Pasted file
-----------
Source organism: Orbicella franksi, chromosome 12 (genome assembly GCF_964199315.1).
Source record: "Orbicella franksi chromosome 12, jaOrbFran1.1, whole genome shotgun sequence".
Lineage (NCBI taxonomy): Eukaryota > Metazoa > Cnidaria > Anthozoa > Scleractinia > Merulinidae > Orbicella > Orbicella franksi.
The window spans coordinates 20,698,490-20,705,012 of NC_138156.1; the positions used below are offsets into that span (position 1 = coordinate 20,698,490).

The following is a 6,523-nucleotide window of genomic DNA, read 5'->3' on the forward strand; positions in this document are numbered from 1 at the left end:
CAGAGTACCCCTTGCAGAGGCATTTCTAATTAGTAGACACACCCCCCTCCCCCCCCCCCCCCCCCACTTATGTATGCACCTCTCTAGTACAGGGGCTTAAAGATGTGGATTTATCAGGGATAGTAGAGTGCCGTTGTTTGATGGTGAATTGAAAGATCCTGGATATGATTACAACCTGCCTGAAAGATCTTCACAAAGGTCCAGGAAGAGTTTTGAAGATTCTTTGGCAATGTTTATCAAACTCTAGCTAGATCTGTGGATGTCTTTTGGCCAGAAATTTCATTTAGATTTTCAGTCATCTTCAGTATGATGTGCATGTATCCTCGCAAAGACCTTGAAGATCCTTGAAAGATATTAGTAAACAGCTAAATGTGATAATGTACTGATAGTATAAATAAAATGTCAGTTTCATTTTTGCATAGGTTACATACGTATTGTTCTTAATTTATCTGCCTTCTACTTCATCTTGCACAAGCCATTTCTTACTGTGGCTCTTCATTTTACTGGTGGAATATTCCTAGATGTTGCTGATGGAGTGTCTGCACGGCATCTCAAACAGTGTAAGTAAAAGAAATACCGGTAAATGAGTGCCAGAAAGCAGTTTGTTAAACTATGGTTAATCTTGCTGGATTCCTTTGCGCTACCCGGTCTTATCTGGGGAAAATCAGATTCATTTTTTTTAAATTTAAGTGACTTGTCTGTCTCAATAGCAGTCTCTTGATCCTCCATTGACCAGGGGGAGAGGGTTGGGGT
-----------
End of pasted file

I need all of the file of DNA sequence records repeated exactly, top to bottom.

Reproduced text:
Source organism: Orbicella franksi, chromosome 12 (genome assembly GCF_964199315.1).
Source record: "Orbicella franksi chromosome 12, jaOrbFran1.1, whole genome shotgun sequence".
Lineage (NCBI taxonomy): Eukaryota > Metazoa > Cnidaria > Anthozoa > Scleractinia > Merulinidae > Orbicella > Orbicella franksi.
The window spans coordinates 20,698,490-20,705,012 of NC_138156.1; the positions used below are offsets into that span (position 1 = coordinate 20,698,490).

The following is a 6,523-nucleotide window of genomic DNA, read 5'->3' on the forward strand; positions in this document are numbered from 1 at the left end:
CAGAGTACCCCTTGCAGAGGCATTTCTAATTAGTAGACACACCCCCCTCCCCCCCCCCCCCCCCCACTTATGTATGCACCTCTCTAGTACAGGGGCTTAAAGATGTGGATTTATCAGGGATAGTAGAGTGCCGTTGTTTGATGGTGAATTGAAAGATCCTGGATATGATTACAACCTGCCTGAAAGATCTTCACAAAGGTCCAGGAAGAGTTTTGAAGATTCTTTGGCAATGTTTATCAAACTCTAGCTAGATCTGTGGATGTCTTTTGGCCAGAAATTTCATTTAGATTTTCAGTCATCTTCAGTATGATGTGCATGTATCCTCGCAAAGACCTTGAAGATCCTTGAAAGATATTAGTAAACAGCTAAATGTGATAATGTACTGATAGTATAAATAAAATGTCAGTTTCATTTTTGCATAGGTTACATACGTATTGTTCTTAATTTATCTGCCTTCTACTTCATCTTGCACAAGCCATTTCTTACTGTGGCTCTTCATTTTACTGGTGGAATATTCCTAGATGTTGCTGATGGAGTGTCTGCACGGCATCTCAAACAGTGTAAGTAAAAGAAATACCGGTAAATGAGTGCCAGAAAGCAGTTTGTTAAACTATGGTTAATCTTGCTGGATTCCTTTGCGCTACCCGGTCTTATCTGGGGAAAATCAGATTCATTTTTTTTAAATTTAAGTGACTTGTCTGTCTCAATAGCAGTCTCTTGATCCTCCATTGACCAGGGGGAGAGGGTTGGGGT